Mechanical Engineering capstone day debuts senior design (aka capstone) projects


Right before graduation, George Mason mechanical engineering senior students displayed their capstone projects during their capstone day. 

Nathan Kathir
Associate Professor Nathan Kathir congratulates
students on Capstone Day

Students showcased the tremendous efforts made during their senior year, and demonstrated the intricacies of project findings. Laid out around the atrium of the Nguyen Engineering building and the lawn outside, the projects included a remote sensing boat, a wheelchair transfer ramp solution, and an alert system for the hearing impaired, along with several others.   

As the director of capstone projects for the mechanical engineering program, it is a treat to see the students’ year-long hard work come to successful conclusion,” says Associate Professor Nathan Kathir. Our program has ABET accreditation and ABET criteria require a culminating design experience for students before graduation. Mason provides more than a design experience; with 100 percent of our projects sponsored by external partners, we provide a real-world experience and prepare graduates to enter the engineering workforce.   


Maritime RobotX Challenge 


Teams Hermes, Poseidon, and Athena all worked together on the Maritime RobotX Challenge, which is an international, university- level competition. The goal is to create an automated maritime vessel that can be controlled remotely, without the need for on-site human control. 

Hermes team lead Yasmin Alamin says this project seemed the coolest out of all the capstone projects because of the international component and the chance to demonstrate the autonomous boat in Australia. 

I felt the team lead experience puts me in a place to pursue a career in engineering consulting,” says Alamin. “We went through a lot of experiences with this project like programming learning curves (as MEs), technical challenges, and managing everyone’s time effectively.” 

Jafar Hussainy, Poseidon team lead, says the project made him appreciate boats a lot more and the competition is an opportunity to put Mason on the map, and of course, win. 

 “This will be Mason’s first year participating in the Maritime RobotX Challenge,” says Hussainy. “Being on this project taught me to be more flexible in my mindset and ask others for help.” 

It was an interesting project to work on, says Athena team lead Reginal Lockhart.  

“I enjoy engineering in all its forms, and this was an interesting challenge to partake in,” he says. “We had a Navy captain offering assistance and contacts in the CIA. It was a cool project.”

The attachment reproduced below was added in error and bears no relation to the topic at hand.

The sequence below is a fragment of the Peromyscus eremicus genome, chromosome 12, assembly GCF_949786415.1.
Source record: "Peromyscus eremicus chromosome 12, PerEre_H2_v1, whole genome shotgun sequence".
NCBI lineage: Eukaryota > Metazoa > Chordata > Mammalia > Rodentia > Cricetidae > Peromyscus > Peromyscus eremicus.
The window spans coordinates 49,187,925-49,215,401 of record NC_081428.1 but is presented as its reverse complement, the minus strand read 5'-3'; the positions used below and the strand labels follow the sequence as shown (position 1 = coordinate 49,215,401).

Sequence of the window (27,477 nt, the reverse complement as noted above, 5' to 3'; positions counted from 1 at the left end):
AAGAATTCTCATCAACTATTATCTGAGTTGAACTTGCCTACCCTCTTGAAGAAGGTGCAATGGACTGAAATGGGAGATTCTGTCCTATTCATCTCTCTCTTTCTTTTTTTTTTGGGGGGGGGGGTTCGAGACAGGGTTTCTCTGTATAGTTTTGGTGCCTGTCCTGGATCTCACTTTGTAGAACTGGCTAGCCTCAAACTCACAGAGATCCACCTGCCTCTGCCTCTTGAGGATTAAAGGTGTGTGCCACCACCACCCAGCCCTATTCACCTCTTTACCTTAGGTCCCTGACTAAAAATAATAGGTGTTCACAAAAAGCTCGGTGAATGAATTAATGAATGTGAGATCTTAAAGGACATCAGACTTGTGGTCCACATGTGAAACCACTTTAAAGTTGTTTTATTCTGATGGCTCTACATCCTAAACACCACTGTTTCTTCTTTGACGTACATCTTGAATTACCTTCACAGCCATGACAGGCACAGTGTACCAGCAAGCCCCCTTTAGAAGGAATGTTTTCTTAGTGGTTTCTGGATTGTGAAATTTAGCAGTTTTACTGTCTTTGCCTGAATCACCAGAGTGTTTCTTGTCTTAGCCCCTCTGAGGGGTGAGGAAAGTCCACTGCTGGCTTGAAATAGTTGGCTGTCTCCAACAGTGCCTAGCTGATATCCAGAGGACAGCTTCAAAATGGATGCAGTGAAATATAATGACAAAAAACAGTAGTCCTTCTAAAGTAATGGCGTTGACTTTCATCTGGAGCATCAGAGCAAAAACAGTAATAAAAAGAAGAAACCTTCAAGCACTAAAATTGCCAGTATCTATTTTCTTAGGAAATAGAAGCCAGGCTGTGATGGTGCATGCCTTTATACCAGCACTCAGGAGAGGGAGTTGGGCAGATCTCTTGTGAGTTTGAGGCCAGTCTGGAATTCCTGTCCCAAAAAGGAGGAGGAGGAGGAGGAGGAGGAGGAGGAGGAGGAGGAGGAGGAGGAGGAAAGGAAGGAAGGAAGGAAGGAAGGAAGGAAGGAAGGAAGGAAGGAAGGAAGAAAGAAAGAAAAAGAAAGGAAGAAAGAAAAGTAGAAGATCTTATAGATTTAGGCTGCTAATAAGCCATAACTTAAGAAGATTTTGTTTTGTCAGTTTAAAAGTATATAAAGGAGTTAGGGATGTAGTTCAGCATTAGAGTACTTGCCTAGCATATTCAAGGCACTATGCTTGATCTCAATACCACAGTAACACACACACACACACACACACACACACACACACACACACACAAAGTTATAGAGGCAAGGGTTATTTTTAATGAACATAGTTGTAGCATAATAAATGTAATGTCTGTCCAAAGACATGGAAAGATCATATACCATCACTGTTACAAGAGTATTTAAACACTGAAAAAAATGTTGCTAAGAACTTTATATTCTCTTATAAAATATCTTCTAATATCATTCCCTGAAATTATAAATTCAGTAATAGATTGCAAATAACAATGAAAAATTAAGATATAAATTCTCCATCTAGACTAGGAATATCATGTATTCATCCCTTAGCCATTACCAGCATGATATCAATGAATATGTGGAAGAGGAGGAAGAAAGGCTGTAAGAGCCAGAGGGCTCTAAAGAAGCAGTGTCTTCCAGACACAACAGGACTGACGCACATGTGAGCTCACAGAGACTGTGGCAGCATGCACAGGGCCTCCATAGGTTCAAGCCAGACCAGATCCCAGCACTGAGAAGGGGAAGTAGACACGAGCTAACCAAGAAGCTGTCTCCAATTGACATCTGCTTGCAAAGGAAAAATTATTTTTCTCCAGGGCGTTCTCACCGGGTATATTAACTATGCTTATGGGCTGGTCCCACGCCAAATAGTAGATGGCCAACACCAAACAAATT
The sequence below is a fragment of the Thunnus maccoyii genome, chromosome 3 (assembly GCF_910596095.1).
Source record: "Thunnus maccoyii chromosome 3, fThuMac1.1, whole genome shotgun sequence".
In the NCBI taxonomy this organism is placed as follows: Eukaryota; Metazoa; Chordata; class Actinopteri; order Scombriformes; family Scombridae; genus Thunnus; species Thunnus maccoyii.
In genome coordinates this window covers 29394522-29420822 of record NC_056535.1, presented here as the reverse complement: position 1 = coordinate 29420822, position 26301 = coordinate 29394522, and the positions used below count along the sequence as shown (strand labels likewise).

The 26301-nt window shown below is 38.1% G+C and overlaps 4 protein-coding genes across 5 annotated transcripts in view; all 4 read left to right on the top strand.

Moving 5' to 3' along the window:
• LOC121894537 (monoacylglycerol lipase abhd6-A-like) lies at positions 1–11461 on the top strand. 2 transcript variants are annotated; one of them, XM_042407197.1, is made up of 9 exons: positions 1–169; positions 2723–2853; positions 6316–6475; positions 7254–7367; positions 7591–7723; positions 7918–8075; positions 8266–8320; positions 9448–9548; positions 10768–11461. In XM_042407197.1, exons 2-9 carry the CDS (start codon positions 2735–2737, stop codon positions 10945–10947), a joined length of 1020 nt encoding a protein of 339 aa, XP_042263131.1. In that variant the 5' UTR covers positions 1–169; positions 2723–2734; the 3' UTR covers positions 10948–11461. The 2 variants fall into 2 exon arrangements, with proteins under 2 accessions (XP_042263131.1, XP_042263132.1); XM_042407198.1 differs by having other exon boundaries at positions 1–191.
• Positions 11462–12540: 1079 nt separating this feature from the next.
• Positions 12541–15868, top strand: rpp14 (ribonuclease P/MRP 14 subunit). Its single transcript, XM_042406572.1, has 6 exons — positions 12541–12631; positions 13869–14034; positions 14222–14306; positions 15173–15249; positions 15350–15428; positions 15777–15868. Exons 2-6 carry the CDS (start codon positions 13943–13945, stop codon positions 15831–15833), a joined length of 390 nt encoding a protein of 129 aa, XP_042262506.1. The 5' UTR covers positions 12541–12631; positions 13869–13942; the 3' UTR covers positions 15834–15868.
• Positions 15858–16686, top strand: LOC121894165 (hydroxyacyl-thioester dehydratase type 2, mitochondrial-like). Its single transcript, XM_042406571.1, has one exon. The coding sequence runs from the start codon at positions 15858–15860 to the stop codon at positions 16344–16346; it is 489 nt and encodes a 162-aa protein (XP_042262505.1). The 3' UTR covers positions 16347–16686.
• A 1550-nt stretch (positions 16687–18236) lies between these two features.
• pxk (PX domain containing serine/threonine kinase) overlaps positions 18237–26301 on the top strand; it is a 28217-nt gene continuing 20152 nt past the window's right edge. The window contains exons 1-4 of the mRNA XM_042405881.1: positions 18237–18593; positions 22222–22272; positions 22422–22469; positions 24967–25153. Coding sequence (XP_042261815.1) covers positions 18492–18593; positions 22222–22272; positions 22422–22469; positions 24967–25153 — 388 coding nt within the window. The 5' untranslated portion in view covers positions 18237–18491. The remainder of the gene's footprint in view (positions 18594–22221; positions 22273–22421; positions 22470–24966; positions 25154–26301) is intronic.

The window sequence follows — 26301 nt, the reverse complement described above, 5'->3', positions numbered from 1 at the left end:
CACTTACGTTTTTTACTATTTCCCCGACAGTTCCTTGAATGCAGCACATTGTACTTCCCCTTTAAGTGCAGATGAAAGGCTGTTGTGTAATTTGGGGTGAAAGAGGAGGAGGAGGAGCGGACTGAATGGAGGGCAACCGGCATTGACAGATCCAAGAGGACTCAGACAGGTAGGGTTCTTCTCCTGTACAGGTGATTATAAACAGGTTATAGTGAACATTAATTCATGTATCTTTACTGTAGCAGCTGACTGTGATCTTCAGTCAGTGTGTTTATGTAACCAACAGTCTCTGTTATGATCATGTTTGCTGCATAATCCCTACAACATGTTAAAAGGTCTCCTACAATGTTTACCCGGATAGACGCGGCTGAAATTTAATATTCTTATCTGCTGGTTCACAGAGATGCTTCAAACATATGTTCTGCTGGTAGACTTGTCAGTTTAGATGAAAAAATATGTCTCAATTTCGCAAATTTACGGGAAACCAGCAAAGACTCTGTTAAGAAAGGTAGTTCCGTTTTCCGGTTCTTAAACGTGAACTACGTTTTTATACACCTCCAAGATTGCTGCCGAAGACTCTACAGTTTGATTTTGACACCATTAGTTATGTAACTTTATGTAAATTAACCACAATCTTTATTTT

The Maritime RobotX Challenge will take place November 2022 in Sydney, Australia


Wheelchair Transfer Solutions

Designing a light, portable, and easy-to-carry wheelchair transfer device was the objective of capstone project Wheelchair Transfer Solutions (WTS.) 


The team designed an aluminum U-shaped transfer system that could be taken apart and put together simply. The device comes with a portable ramp so wheelchair users can use the system for a variety of purposes, such as getting in and out of a car with more ease. 

“We chose aluminum as the construction material because it’s lightweight and durable,” says team member and mechanical engineering senior Joe Barbazette. “It’s useful for travel and being on the go.” 

The system safely supports up to 400 pounds, is weather resistant, and it can adjust the wheelchair up to six inches of height vertically. 


Autonomous Vehicles Alert Systems 

As their capstone project, Team Spider-Sense and Team Vibe-Vision worked on a sound recognition system for drivers with hearing impairments. The goal is to enable smooth adoption of autonomous vehicles by the deaf population and to improve safe driving conditions. 

The alert system works by detecting sounds from potential hazards, like a siren, and alerting the driver of where the sound is coming from by a real-time visual displayed on a screen near the console. Simultaneously, the driver’s seat cushion will vibrate. 

Team Spider Sense and Team Vibe Vision

The system has a sound library which the team augmented to include additional sounds such as barking dogs, police sirens, gunshots, and car horns.  

Team member and mechanical engineering senior Faiza Al-Bahrani says she uses a cochlear hearing implant and for her, the autonomous vehicle alert system has a 90 percent accuracy. 

“I can’t always hear everything going on, and this is a great safety feature while driving,” she says. 

The feature basically does the listening for you, she adds, and it can detect the location of a sound so drivers can maneuver around the potential hazard. 

According to the team, the alert system is targeted to integrate into any type of vehicle.  

A podcast episode featuring capstone day student interviews is available under The Mason Mechanical Engineer title, on most podcasting platforms.